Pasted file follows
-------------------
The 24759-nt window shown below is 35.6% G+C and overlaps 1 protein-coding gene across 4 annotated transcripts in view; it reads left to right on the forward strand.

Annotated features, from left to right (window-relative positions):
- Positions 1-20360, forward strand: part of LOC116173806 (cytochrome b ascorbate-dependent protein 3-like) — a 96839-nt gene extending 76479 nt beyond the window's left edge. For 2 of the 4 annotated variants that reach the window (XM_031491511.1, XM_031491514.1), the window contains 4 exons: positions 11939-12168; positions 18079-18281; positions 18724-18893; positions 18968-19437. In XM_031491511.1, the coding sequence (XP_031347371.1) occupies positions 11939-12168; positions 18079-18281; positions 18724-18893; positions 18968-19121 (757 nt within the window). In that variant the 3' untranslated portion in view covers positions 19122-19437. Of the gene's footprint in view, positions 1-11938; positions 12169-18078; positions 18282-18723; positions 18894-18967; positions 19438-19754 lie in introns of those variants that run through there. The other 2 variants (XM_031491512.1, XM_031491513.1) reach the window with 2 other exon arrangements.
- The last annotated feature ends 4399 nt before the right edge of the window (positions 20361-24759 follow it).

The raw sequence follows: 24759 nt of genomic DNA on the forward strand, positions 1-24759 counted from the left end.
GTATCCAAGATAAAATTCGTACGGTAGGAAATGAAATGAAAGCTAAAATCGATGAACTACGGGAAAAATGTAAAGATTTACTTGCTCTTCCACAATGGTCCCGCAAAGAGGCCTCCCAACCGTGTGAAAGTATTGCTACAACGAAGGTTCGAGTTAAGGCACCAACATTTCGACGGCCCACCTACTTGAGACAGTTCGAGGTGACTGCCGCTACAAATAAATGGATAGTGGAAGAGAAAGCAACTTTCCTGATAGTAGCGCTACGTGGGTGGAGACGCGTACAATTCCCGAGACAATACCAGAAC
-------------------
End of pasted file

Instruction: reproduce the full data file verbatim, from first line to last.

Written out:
The 24759-nt window shown below is 35.6% G+C and overlaps 1 protein-coding gene across 4 annotated transcripts in view; it reads left to right on the forward strand.

Annotated features, from left to right (window-relative positions):
- Positions 1-20360, forward strand: part of LOC116173806 (cytochrome b ascorbate-dependent protein 3-like) — a 96839-nt gene extending 76479 nt beyond the window's left edge. For 2 of the 4 annotated variants that reach the window (XM_031491511.1, XM_031491514.1), the window contains 4 exons: positions 11939-12168; positions 18079-18281; positions 18724-18893; positions 18968-19437. In XM_031491511.1, the coding sequence (XP_031347371.1) occupies positions 11939-12168; positions 18079-18281; positions 18724-18893; positions 18968-19121 (757 nt within the window). In that variant the 3' untranslated portion in view covers positions 19122-19437. Of the gene's footprint in view, positions 1-11938; positions 12169-18078; positions 18282-18723; positions 18894-18967; positions 19438-19754 lie in introns of those variants that run through there. The other 2 variants (XM_031491512.1, XM_031491513.1) reach the window with 2 other exon arrangements.
- The last annotated feature ends 4399 nt before the right edge of the window (positions 20361-24759 follow it).

The raw sequence follows: 24759 nt of genomic DNA on the forward strand, positions 1-24759 counted from the left end.
GTATCCAAGATAAAATTCGTACGGTAGGAAATGAAATGAAAGCTAAAATCGATGAACTACGGGAAAAATGTAAAGATTTACTTGCTCTTCCACAATGGTCCCGCAAAGAGGCCTCCCAACCGTGTGAAAGTATTGCTACAACGAAGGTTCGAGTTAAGGCACCAACATTTCGACGGCCCACCTACTTGAGACAGTTCGAGGTGACTGCCGCTACAAATAAATGGATAGTGGAAGAGAAAGCAACTTTCCTGATAGTAGCGCTACGTGGGTGGAGACGCGTACAATTCCCGAGACAATACCAGAAC